There are several restaurants and shops that we have frequented that we have particularly enjoyed. Nomads is a restaurant that was founded a number of years ago and serves the most delicious food and desserts. For lunchtime, Café Moka can hardly be surpassed for its fresh French baguette sandwiches. The Dirty Duck restaurant is very popular and got its unusual name because just as the restaurant was completing construction, a family of muddy ducks walked through and left muddy foot prints on the floor. The workers all exclaimed “those dirty ducks” or words to that effect and the name stuck. They are famous for, of all things, fried crispy duck.

We have also been a number of times to Dragonfly, a restaurant and wireless internet café. The breakfasts are wonderful, the staff is truly helpful to internet neophytes like me, and you are always welcomed back. Located on Jalan Dewi Sita road, I highly recommend it when you want to connect.

The Agung Raka Bungalows have gone out of their way to make our stay pleasant and to provide us with guides and drivers that are both knowledgeable and helpful. I would return to stay here anytime.

We went to see the Buddhist monument, Borobodur, yesterday in Yogyakarta. Imagine a temple that took 100 years to build, was actively used for 100 years, and then covered in volcanic ash for 800 years. It was re-discovered by Sir Thomas Raffles, the Governor of Java, and the volcanic ash was painstakingly removed from the entire site. Over 2,000,000 stones were then catalogued and moved to a staging site so that a firm foundation could be built on the site and the monument re-built, stone by stone. It was very impressive to see and as the golden hour of sunset approached, we went into high gear taking photos. A long day, we didn’t get back to Bali until 1:00 AM.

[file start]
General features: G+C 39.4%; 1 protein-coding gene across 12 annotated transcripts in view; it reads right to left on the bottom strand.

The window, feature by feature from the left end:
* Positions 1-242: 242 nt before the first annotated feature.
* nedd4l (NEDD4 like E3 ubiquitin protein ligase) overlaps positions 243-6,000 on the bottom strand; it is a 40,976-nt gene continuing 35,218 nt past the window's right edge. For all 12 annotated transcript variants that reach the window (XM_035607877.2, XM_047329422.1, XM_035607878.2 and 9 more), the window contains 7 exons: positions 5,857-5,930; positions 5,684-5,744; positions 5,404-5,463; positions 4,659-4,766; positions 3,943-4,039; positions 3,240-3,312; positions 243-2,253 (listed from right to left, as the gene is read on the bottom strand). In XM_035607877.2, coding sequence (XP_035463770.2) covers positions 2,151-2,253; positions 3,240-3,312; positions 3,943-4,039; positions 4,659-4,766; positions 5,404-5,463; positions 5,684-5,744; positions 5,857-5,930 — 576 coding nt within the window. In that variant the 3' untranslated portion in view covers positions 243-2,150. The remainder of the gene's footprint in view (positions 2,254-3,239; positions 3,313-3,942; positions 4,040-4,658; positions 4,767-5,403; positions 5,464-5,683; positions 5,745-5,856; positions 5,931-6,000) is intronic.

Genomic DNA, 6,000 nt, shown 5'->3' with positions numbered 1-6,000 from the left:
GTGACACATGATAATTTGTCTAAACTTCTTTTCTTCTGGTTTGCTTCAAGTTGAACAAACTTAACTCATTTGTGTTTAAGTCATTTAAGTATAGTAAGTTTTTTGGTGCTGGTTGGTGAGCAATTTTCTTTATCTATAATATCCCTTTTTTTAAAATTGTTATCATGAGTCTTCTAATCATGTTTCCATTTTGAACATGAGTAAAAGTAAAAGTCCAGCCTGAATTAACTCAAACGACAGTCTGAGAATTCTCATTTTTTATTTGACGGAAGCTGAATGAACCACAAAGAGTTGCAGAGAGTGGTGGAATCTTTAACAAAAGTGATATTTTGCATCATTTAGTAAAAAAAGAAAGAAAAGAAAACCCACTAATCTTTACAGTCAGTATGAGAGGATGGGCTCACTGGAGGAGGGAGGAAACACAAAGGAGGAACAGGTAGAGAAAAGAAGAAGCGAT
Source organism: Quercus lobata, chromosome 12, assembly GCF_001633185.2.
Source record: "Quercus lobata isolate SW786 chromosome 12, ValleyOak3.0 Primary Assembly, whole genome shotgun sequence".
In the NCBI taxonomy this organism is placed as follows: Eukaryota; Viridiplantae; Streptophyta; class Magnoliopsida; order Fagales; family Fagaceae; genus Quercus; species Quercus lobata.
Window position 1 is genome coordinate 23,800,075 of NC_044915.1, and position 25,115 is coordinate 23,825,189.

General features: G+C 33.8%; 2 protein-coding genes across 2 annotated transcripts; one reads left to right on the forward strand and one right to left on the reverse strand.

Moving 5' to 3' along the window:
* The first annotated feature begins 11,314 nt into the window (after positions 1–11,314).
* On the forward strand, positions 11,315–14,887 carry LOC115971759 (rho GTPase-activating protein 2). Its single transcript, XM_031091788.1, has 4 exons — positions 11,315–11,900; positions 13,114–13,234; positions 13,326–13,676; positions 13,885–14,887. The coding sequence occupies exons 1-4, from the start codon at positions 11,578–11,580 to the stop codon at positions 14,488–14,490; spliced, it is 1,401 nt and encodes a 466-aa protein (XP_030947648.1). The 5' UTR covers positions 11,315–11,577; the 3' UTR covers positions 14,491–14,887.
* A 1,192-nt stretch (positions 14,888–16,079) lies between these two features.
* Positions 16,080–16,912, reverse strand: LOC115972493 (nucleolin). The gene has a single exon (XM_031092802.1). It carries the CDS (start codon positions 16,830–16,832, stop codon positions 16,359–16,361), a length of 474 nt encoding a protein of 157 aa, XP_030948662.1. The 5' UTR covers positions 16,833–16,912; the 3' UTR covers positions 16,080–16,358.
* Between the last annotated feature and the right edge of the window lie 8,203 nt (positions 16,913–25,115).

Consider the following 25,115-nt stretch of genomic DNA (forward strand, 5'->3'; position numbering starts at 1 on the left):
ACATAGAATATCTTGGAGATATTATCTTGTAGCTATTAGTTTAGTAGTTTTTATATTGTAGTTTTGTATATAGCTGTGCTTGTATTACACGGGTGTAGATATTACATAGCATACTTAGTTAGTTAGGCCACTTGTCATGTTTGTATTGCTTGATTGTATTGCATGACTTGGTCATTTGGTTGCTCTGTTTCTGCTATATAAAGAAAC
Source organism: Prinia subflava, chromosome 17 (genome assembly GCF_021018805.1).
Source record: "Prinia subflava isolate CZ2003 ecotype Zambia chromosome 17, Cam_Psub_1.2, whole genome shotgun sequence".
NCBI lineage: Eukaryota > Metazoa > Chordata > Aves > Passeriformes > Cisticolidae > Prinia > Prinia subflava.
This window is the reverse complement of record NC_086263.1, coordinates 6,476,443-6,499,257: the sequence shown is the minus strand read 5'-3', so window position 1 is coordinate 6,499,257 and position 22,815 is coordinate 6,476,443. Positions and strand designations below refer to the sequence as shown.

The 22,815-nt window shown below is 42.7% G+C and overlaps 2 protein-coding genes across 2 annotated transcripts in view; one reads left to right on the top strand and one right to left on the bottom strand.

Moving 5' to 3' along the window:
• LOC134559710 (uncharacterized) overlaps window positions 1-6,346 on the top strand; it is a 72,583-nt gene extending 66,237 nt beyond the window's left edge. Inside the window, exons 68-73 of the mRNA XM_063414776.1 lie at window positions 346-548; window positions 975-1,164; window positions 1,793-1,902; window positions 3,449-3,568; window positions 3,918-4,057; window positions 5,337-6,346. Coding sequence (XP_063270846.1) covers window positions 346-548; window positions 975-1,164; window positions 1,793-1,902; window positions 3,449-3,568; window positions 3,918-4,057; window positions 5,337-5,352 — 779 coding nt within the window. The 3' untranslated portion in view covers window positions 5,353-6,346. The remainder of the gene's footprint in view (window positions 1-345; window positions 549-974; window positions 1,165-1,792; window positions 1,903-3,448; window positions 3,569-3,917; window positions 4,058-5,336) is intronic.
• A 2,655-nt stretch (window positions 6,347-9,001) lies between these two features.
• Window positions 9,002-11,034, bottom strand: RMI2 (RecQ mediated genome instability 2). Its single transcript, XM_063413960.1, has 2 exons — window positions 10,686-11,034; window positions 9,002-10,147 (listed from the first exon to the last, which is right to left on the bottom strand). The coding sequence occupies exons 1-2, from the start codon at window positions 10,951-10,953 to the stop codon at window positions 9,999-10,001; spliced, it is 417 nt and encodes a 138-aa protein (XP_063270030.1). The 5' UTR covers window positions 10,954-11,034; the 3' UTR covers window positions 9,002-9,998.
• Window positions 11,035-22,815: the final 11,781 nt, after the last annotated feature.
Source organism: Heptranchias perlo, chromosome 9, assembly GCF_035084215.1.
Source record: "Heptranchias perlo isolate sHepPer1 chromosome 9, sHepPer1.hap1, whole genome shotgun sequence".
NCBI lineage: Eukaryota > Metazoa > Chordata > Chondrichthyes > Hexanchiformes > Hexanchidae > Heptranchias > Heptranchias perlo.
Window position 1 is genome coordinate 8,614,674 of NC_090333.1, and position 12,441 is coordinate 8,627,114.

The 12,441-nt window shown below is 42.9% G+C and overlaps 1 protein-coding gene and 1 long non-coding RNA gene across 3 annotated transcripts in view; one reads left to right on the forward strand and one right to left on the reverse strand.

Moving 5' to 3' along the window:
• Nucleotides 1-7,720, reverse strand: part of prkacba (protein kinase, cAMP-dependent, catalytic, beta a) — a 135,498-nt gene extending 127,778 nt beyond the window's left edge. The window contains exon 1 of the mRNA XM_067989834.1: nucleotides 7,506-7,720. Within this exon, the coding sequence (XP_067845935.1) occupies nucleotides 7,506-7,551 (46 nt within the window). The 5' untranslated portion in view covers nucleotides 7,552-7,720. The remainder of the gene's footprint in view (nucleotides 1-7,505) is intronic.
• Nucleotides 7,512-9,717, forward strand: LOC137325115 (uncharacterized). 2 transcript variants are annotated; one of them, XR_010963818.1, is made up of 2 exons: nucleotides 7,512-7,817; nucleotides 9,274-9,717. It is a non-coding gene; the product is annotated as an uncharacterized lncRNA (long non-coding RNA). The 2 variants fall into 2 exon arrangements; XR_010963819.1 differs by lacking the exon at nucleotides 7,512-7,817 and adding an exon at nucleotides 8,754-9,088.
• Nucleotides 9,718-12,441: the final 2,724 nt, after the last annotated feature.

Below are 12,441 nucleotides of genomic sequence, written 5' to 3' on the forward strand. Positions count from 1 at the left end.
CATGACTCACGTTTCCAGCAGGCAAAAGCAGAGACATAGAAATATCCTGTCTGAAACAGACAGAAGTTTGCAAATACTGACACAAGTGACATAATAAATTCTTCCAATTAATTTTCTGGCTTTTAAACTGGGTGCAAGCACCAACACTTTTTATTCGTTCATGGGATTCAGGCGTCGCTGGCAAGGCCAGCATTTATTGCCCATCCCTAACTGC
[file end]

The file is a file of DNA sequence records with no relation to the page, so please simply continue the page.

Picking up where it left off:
Thus, Friday off.

Saturday, July 21, 2007

Bali Time

It is the 22nd of July, Sunday and we have the morning off for a change. We have just had breakfast at Dragonfly, one of the internet hotspots in Ubud. It is nice to have a morning off for a change. Usually we are having breakfast early and then off for a shoot.

There are more than 15,000 temples on the island and we have attended a number of the festivals. It is imperative that you have a sarong if you are to be admitted onto temple grounds. I have been impressed with not only the number of festivals at this time of the year but also with the friendliness of the Balinese people that we have met and who have welcomed us. The festivals take a great deal of preparation by the villagers and we have had lots of fun seeing the villagers at work and at play.

Work time for the festival starts at about 4:00 in the morning for the men who are preparing most of the food that will be used in the festival. To see twenty men sitting around wooden blocks chopping meat into a paste like consistency that will be used for satay is a sight. All of them carry two knives for the preparation of the meat. We are very careful not to offend any of them! Never, never, offend a man with a well used, razor sharp set of knives! Lots of chilies, garlic, shallots, and bamboo spikes and you are ready for cooking. We also have seen several suckling pigs being roasted over open fires, on long stakes turned by hand.